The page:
Using functional magnetic resonance imaging (fMRI), we investigated brain activity elicited by a computer-animated child’s actions that appeared consistent and inconsistent with a computer-animated adult’s instuctions. Participants observed a computer-animated adult verbally instructing a computer-animated child to touch one of two objects. The child performed correctly in half the trials and incorrectly in the other half. We observed significantly greater activity when the child performed incorrectly compared to correctly in regions of the dorsolateral prefrontal cortex (DLPFC) that have been implicated in maintaining our intentions in working memory and implementing cognitive control. However, no such effects were found in regions of the posterior superior temporal sulcus (posterior STS) that have been posited to interpret other people’s behavior. These findings extend the role of the DLPFC in cognitive control to evaluating the social outcomes of other people’s behavior and provide important new constraints for theories of how the posterior STS contributes to social cognition.
PMCID: PMC2522237  PMID: 18234518
fMRI; social cognition; dorsolateral prefrontal cortex; superior temporal sulcus; mirror neuron
9.  Role of dendritic cells in immunopathogenesis of human immunodeficiency virus infection. 
Clinical Microbiology Reviews  1997;10(2):358-367.
The role of dendritic cells (DC) in the pathogenesis of human immunodeficiency virus (HIV) disease has been a subject of considerable interest for several years. Initial studies focused on the infection, dysfunction, and depletion of DC in HIV-infected individuals. More recent studies have begun to identify the functional role of DC in the initiation and propagation of viral replication in T cells in HIV-infected individuals. This review discusses recent data regarding the role of DC in HIV disease with the aim of delineating basic immunopathogenic principles of infection and the development of therapeutic strategies.
PMCID: PMC172924  PMID: 9105759
10.  Inherited resistance to HIV-1 conferred by an inactivating mutation in CC chemokine receptor 5: studies in populations with contrasting clinical phenotypes, defined racial background, and quantified risk. 
Molecular Medicine  1997;3(1):23-36.
BACKGROUND: CC chemokine receptor 5 (CCR5) is a cell entry cofactor for macrophage-tropic isolates of human immunodeficiency virus-1 (HIV-1). Recently, an inactive CCR5 allele (designated here as CCR5-2) was identified that confers resistance to HIV-1 infection in homozygotes and slows the rate of progression to AIDS in heterozygotes. The reports conflict on the effect of heterozygous CCR5-2 on HIV-1 susceptibility, and race and risk levels have not yet been fully analyzed. Here we report our independent identification of CCR5-2 and test its effects on HIV-1 pathogenesis in individuals with contrasting clinical outcomes, defined race, and quantified risk. MATERIALS AND METHODS: Mutant CCR5 alleles were sought by directed heteroduplex analysis of genomic DNA from random blood donors. Genotypic frequencies were then determined in (1) random blood donors from North America, Asia, and Africa; (2) HIV-1+ individuals; and (3) highly exposed-seronegative homosexuals with quantified risk. RESULTS: CCR5-2 was the only mutant allele found. It was common in Caucasians, less common in other North American racial groups, and not detected in West Africans or Tamil Indians. Homozygous CCR5-2 frequencies differed reciprocally in highly exposed-seronegative (4.5%, n = 111) and HIV-1-seropositive (0%, n = 614) Caucasians relative to Caucasian random blood donors (0.8%, n = 387). This difference was highly significant (p < 0.0001). By contrast, heterozygous CCR5-2 frequencies did not differ significantly in the same three groups (21.6, 22.6, and 21.7%, respectively). A 55% increase in the frequency of heterozygous CCR5-2 was observed in both of two cohorts of Caucasian homosexual male, long-term nonprogressors compared with other HIV-1+ Caucasian homosexuals (p = 0.006) and compared with Caucasian random blood donors. Moreover, Kaplan-Meier estimates indicated that CCR5-2 heterozygous seroconvertors had a 52.6% lower risk of developing AIDS than homozygous wild-type seroconvertors. CONCLUSIONS: The data suggest that homozygous CCR5-2 is an HIV-1 resistance factor in Caucasians with complete penetrance, and that heterozygous CCR5-2 slows the rate of disease progression in infected Caucasian homosexuals. Since the majority (approximately 96%) of highly exposed-seronegative individuals tested are not homozygous for CCR5-2, other resistance factors must exist. Since CCR5-2 homozygotes have no obvious clinical problems, CCR5 may be a good target for the development of novel antiretroviral therapy.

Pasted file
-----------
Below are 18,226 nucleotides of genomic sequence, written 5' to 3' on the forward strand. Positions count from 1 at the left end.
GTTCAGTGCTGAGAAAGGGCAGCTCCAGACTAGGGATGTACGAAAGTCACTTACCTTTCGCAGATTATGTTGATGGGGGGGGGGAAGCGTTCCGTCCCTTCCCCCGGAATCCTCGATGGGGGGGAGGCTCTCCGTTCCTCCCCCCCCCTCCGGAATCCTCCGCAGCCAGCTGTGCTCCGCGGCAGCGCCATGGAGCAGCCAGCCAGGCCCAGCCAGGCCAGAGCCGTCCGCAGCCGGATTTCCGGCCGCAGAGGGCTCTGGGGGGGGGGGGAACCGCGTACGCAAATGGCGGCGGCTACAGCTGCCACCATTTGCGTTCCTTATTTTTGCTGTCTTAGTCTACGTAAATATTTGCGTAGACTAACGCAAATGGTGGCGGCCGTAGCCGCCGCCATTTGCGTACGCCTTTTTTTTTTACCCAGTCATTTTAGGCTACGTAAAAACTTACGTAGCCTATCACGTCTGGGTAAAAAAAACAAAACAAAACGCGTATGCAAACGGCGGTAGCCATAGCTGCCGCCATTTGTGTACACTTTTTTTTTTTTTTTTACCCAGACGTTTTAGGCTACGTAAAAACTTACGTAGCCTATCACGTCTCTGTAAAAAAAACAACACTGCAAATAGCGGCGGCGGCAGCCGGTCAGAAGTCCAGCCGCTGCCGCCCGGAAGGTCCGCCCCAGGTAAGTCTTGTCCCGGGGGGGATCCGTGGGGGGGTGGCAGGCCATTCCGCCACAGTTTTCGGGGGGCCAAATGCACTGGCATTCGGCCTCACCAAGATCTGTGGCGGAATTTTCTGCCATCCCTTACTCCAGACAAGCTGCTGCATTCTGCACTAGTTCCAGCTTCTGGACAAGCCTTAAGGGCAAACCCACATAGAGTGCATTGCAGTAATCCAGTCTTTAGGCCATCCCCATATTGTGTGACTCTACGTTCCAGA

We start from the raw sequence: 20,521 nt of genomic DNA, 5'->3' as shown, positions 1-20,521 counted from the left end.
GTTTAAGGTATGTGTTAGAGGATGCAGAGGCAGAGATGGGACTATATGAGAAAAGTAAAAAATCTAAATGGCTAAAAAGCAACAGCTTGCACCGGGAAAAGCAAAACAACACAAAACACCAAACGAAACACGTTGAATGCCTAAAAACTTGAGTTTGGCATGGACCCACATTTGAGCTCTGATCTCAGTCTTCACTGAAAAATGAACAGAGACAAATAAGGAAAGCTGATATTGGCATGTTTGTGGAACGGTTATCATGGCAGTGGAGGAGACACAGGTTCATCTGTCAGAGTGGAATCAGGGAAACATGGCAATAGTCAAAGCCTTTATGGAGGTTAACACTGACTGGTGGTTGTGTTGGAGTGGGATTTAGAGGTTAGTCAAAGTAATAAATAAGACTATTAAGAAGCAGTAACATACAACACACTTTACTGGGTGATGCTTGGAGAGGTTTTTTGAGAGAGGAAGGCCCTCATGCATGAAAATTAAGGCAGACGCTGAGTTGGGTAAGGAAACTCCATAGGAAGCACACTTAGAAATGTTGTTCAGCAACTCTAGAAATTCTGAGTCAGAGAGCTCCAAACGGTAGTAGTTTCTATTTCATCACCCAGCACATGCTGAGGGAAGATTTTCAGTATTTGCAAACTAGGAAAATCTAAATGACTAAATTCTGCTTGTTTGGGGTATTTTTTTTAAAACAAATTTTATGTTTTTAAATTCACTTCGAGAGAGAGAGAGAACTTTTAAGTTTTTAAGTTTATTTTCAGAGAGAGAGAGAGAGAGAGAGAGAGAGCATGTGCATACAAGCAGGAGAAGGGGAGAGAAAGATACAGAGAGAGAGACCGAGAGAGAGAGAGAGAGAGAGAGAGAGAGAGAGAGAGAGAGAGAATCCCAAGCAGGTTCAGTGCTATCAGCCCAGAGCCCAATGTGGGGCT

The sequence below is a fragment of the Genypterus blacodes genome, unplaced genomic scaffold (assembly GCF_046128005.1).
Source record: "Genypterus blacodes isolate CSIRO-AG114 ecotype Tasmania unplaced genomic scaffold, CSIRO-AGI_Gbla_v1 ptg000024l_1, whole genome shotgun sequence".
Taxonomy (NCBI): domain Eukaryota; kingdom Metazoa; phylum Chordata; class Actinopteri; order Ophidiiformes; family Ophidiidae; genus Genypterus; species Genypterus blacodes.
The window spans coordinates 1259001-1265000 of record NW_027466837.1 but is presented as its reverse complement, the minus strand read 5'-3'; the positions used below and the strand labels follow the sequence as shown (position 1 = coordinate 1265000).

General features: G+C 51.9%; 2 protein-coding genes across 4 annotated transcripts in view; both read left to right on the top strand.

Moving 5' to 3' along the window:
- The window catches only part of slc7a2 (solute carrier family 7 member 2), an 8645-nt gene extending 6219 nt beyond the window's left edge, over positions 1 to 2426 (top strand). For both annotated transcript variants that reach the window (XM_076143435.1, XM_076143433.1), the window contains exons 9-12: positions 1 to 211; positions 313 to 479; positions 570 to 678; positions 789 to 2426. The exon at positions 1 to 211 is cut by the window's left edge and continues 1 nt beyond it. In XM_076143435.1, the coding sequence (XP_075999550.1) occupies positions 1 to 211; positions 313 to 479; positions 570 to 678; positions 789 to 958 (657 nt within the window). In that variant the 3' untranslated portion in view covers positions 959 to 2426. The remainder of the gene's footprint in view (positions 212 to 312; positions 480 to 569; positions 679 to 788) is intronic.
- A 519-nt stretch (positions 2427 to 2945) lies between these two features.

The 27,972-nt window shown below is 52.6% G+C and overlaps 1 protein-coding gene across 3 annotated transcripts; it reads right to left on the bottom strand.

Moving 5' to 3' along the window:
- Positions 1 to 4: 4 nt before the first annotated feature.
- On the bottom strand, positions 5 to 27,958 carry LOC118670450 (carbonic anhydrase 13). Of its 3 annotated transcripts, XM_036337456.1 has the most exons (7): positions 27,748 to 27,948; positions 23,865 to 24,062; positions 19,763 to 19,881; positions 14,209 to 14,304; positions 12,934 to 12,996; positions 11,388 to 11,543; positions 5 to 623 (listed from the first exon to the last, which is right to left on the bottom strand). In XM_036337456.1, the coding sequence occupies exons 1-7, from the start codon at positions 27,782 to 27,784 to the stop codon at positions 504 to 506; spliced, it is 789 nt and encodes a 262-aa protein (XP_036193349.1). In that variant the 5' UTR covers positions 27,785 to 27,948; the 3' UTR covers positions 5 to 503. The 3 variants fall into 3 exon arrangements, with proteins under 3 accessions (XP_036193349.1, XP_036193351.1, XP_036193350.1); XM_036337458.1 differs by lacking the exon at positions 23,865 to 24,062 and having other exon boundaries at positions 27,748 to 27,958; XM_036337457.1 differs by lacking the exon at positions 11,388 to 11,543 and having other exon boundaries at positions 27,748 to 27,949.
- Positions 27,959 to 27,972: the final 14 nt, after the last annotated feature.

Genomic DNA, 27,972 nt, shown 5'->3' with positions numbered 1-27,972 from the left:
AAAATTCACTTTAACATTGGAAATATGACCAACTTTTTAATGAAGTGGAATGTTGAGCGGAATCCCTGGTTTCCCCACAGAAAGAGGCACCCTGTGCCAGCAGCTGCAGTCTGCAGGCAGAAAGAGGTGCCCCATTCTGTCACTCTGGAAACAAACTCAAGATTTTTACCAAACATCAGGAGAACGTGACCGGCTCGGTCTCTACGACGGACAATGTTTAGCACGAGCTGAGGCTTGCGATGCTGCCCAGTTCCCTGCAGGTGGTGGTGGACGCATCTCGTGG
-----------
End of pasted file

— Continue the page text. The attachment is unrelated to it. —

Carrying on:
PMCID: PMC2230106  PMID: 9132277